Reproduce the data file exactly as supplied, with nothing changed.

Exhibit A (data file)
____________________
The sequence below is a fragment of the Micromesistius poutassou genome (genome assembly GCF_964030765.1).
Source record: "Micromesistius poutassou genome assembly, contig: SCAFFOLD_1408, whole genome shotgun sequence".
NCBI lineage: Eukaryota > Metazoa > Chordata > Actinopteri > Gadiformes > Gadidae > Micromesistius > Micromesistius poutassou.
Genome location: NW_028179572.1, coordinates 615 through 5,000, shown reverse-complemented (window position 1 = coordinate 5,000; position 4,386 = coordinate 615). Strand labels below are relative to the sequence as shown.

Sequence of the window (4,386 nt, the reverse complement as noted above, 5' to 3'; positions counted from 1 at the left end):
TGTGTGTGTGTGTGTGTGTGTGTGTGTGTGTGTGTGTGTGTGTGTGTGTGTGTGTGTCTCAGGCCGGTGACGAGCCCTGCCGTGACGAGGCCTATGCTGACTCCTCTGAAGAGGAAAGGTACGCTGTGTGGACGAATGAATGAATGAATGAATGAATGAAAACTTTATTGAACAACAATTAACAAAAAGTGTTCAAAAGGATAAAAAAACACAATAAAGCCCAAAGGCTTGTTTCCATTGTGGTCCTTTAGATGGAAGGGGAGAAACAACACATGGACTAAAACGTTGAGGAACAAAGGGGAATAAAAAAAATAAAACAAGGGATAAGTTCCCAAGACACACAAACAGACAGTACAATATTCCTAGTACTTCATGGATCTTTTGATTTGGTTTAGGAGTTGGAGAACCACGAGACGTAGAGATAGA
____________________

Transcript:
The sequence below is a fragment of the Micromesistius poutassou genome (genome assembly GCF_964030765.1).
Source record: "Micromesistius poutassou genome assembly, contig: SCAFFOLD_1408, whole genome shotgun sequence".
NCBI lineage: Eukaryota > Metazoa > Chordata > Actinopteri > Gadiformes > Gadidae > Micromesistius > Micromesistius poutassou.
Genome location: NW_028179572.1, coordinates 615 through 5,000, shown reverse-complemented (window position 1 = coordinate 5,000; position 4,386 = coordinate 615). Strand labels below are relative to the sequence as shown.

Sequence of the window (4,386 nt, the reverse complement as noted above, 5' to 3'; positions counted from 1 at the left end):
TGTGTGTGTGTGTGTGTGTGTGTGTGTGTGTGTGTGTGTGTGTGTGTGTGTGTGTGTCTCAGGCCGGTGACGAGCCCTGCCGTGACGAGGCCTATGCTGACTCCTCTGAAGAGGAAAGGTACGCTGTGTGGACGAATGAATGAATGAATGAATGAATGAAAACTTTATTGAACAACAATTAACAAAAAGTGTTCAAAAGGATAAAAAAACACAATAAAGCCCAAAGGCTTGTTTCCATTGTGGTCCTTTAGATGGAAGGGGAGAAACAACACATGGACTAAAACGTTGAGGAACAAAGGGGAATAAAAAAAATAAAACAAGGGATAAGTTCCCAAGACACACAAACAGACAGTACAATATTCCTAGTACTTCATGGATCTTTTGATTTGGTTTAGGAGTTGGAGAACCACGAGACGTAGAGATAGA